Are you ready for some football?

Of course you are.

And, to my pleasant surprise, it appears the owners and players of the National Football League are, as well.

The lockout has been going since March 12, but unless you find prolonged labor negotiations between billionaire owners and millionaire players arguing over how to divide annual revenues of more than $9 billion to be riveting, you probably haven’t paid a whole lot of attention.

Why would you?

You weren’t missing any games. All that you were missing were — yawn — minicamps, rookie camps and lots of speculation about what players would be moving to which teams in free agency.


But now, with the start of the regular season less than two months away and the first preseason game less than three weeks away, it’s time to focus on the only thing most fans really care about — what happens on the field, rather than in collective bargaining sessions.

Here in New England, the last time our beloved Patriots took the field, they were soundly beaten by their despised divisional rivals, the mouthy New York Jets, in the playoffs at Gillette Stadium, 28-21.

It was the second straight year the Pats made a premature playoff exit following a frustrating loss in Foxboro. (The Baltimore Ravens embarrassed the Patriots at Gillette in the 2009 postseason, 33-14.)

So it is that, despite going 14-2 last year during the regular season, the Pats haven’t won a postseason game since defeating the Chargers for the AFC Championship game in 2007.

That’s the longest playoff victory drought in the Bill Belichick Era, which began in 2000 and featured three Super Bowl titles in a span of four years between 2001 and 2004.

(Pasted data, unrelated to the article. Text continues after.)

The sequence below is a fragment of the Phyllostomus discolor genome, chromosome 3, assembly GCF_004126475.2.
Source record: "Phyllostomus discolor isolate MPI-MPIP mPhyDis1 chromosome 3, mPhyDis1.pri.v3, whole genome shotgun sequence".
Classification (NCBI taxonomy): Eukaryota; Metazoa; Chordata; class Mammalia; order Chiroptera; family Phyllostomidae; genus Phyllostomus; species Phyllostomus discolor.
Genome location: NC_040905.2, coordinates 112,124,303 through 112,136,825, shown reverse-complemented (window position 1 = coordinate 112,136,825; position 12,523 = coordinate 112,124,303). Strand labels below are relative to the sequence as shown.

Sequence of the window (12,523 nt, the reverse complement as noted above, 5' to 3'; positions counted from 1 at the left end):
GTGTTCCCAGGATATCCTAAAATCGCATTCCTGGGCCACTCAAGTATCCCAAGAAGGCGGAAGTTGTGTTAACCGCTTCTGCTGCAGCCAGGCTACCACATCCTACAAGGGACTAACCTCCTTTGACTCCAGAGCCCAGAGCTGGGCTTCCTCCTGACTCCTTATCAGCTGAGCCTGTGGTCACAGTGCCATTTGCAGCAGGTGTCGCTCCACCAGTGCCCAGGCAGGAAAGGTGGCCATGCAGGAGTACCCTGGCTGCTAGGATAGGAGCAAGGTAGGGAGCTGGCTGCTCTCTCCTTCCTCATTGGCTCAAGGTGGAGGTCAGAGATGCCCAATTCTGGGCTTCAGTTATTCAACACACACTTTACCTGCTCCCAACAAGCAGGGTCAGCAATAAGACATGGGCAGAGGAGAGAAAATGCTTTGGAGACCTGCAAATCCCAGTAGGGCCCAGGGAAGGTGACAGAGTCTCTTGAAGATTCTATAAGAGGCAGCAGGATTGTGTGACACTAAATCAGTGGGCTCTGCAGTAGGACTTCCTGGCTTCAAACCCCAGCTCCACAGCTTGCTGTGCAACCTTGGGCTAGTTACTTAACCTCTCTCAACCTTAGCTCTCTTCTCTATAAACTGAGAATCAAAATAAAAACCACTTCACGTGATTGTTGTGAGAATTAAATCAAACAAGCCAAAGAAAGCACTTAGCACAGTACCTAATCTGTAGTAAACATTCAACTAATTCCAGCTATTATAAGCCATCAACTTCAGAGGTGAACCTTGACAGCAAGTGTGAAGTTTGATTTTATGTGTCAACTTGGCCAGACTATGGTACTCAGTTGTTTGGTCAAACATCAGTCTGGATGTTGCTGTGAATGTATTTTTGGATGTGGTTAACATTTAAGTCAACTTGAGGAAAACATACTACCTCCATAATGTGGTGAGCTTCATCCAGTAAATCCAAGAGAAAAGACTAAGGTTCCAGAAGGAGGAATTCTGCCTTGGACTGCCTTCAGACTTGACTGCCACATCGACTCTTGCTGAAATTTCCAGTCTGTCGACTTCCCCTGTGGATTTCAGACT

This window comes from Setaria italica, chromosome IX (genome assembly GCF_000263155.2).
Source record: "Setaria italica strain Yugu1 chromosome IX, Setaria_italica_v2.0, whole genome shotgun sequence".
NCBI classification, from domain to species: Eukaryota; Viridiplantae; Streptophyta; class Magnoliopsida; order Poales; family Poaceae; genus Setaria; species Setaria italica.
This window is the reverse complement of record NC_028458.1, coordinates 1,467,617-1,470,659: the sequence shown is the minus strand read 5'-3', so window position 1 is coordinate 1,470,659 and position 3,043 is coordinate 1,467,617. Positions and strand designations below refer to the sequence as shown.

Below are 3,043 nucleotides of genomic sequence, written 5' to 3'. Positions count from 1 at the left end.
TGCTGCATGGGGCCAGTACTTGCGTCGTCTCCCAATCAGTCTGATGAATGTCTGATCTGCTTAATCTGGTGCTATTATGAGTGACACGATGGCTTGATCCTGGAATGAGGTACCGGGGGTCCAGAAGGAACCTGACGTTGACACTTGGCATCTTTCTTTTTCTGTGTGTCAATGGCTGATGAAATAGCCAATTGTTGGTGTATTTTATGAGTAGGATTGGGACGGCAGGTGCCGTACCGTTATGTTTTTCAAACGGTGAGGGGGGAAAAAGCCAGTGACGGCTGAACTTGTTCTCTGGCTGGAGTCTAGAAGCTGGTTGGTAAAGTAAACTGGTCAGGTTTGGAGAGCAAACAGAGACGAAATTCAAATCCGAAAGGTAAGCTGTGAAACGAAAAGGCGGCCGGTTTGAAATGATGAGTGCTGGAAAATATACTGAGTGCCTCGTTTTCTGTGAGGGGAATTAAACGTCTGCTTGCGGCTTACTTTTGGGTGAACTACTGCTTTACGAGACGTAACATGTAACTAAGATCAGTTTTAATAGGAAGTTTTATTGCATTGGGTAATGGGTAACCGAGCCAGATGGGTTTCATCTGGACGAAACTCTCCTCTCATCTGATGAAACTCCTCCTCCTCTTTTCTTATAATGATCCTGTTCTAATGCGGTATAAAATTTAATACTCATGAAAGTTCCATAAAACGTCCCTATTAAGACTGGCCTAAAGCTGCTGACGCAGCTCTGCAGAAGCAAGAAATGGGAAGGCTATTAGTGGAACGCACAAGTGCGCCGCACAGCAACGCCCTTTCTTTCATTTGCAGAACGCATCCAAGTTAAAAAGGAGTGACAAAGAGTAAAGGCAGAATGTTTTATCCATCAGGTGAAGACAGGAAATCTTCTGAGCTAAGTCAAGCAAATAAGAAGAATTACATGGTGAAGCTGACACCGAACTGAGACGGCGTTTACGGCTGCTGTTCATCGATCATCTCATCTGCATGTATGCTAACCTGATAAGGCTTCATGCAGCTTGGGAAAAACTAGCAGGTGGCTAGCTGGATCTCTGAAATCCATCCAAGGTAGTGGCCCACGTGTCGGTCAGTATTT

Speaking of titles, with the Bruins having ended their 39-year Stanley Cup drought, the Patriots now have gone the longest among Boston’s premier professional sports franchises without winning a championship — the Red Sox having won in 2007 and the Celtics in 2008.


Can the Patriots win another Lombardi Trophy this year?

Can they even win the AFC East — a division they’ve dominated for the last decade, finishing first in seven of the last eight years, and eight of the last 10?

The Jets beat them two out of three last season, including that playoff win in Foxboro, and so would seem to deserve the favorite’s role this year.

And superstar QB Tom Brady may not have all that many good years left, although he was spectacular last year, winning his second MVP award after setting an NFL record by throwing 335 passes without an interception in the regular season.

But this will be his 12th season with the Patriots, and he’ll turn 34 next month.

Which means New England’s “window of opportunity” to win another title is not exactly wide open.


There should be no need to worry about that this season, however. Not after Brady threw 36 TD passes and only four interceptions last year in 492 attempts. He’s not only still in his prime, but also clearly on top of his game.

Dangerous deep threat Randy Moss wore out his welcome after just four games last season, but Deion Branch returned to the fold and the Pats’ passing game didn’t miss a beat, thanks to the amazing Wes Welker, who bounced back from reconstructive surgery on his left knee to make a team-high 86 catches, and promising rookie tight ends Rob Gronkowski, whose 10 TD receptions were tops on the team, and Aaron Hernandez, who runs in the open field like a wide receiver.

With BenJarvus Green-Ellis rushing for 1,008 yards and 13 TDs — both career-highs — and the addition of inspirational little Danny Woodhead, who looks like the manager of a high school team but plays like a Heisman Trophy winner, the Patriots led the NFL in scoring in 2010.

Ironically, given how Belichick made his bones in the business, it is defense — or lack of it — that has done in the Patriots in recent years, including a devastating defeat in Super Bowl XLII, when the Giants ruined New England’s perfect season by driving 83 yards in the final minutes to the winning touchdown.

Despite the likes of first-round picks linebacker Jerod Mayo (175 tackles) and cornerback Devin McCourty (seven interceptions as a rookie last year), along with powerful veteran nose tackle Vince Wilfork, the Patriots can’t be counted on to shut down opposing offenses.

It should help that Ty Warren returns to the defensive front after missing all of last season. It would help a lot more if the Pats could put consistent pressure on the passer.

There’s no question that the pressure is on Belichick and the Patriots to produce some postseason wins.

Because fans in New England are ready for some winning football.

The question is: Are the Pats?

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